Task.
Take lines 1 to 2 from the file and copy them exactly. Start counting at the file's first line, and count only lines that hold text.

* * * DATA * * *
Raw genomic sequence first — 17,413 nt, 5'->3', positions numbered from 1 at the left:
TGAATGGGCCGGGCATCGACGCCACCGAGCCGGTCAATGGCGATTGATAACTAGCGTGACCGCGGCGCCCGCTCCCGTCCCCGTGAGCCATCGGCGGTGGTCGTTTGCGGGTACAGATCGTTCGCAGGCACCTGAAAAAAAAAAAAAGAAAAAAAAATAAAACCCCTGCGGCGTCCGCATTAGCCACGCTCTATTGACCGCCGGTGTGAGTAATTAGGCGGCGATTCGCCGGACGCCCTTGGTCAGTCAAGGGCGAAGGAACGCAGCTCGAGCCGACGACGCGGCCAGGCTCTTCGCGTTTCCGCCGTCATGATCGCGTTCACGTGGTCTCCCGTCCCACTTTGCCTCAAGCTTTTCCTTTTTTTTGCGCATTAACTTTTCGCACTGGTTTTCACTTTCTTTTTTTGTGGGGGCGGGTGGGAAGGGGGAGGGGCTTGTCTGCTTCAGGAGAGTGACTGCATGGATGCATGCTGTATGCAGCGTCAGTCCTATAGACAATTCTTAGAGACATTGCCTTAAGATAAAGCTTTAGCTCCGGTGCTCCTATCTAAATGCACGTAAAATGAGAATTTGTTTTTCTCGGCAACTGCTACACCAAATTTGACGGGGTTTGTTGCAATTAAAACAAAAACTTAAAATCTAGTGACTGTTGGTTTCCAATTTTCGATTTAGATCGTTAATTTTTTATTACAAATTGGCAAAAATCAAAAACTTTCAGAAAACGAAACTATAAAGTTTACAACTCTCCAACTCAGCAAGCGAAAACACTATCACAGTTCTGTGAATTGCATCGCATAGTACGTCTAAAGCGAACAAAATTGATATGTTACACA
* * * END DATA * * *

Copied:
Raw genomic sequence first — 17,413 nt, 5'->3', positions numbered from 1 at the left:
TGAATGGGCCGGGCATCGACGCCACCGAGCCGGTCAATGGCGATTGATAACTAGCGTGACCGCGGCGCCCGCTCCCGTCCCCGTGAGCCATCGGCGGTGGTCGTTTGCGGGTACAGATCGTTCGCAGGCACCTGAAAAAAAAAAAAAGAAAAAAAAATAAAACCCCTGCGGCGTCCGCATTAGCCACGCTCTATTGACCGCCGGTGTGAGTAATTAGGCGGCGATTCGCCGGACGCCCTTGGTCAGTCAAGGGCGAAGGAACGCAGCTCGAGCCGACGACGCGGCCAGGCTCTTCGCGTTTCCGCCGTCATGATCGCGTTCACGTGGTCTCCCGTCCCACTTTGCCTCAAGCTTTTCCTTTTTTTTGCGCATTAACTTTTCGCACTGGTTTTCACTTTCTTTTTTTGTGGGGGCGGGTGGGAAGGGGGAGGGGCTTGTCTGCTTCAGGAGAGTGACTGCATGGATGCATGCTGTATGCAGCGTCAGTCCTATAGACAATTCTTAGAGACATTGCCTTAAGATAAAGCTTTAGCTCCGGTGCTCCTATCTAAATGCACGTAAAATGAGAATTTGTTTTTCTCGGCAACTGCTACACCAAATTTGACGGGGTTTGTTGCAATTAAAACAAAAACTTAAAATCTAGTGACTGTTGGTTTCCAATTTTCGATTTAGATCGTTAATTTTTTATTACAAATTGGCAAAAATCAAAAACTTTCAGAAAACGAAACTATAAAGTTTACAACTCTCCAACTCAGCAAGCGAAAACACTATCACAGTTCTGTGAATTGCATCGCATAGTACGTCTAAAGCGAACAAAATTGATATGTTACACA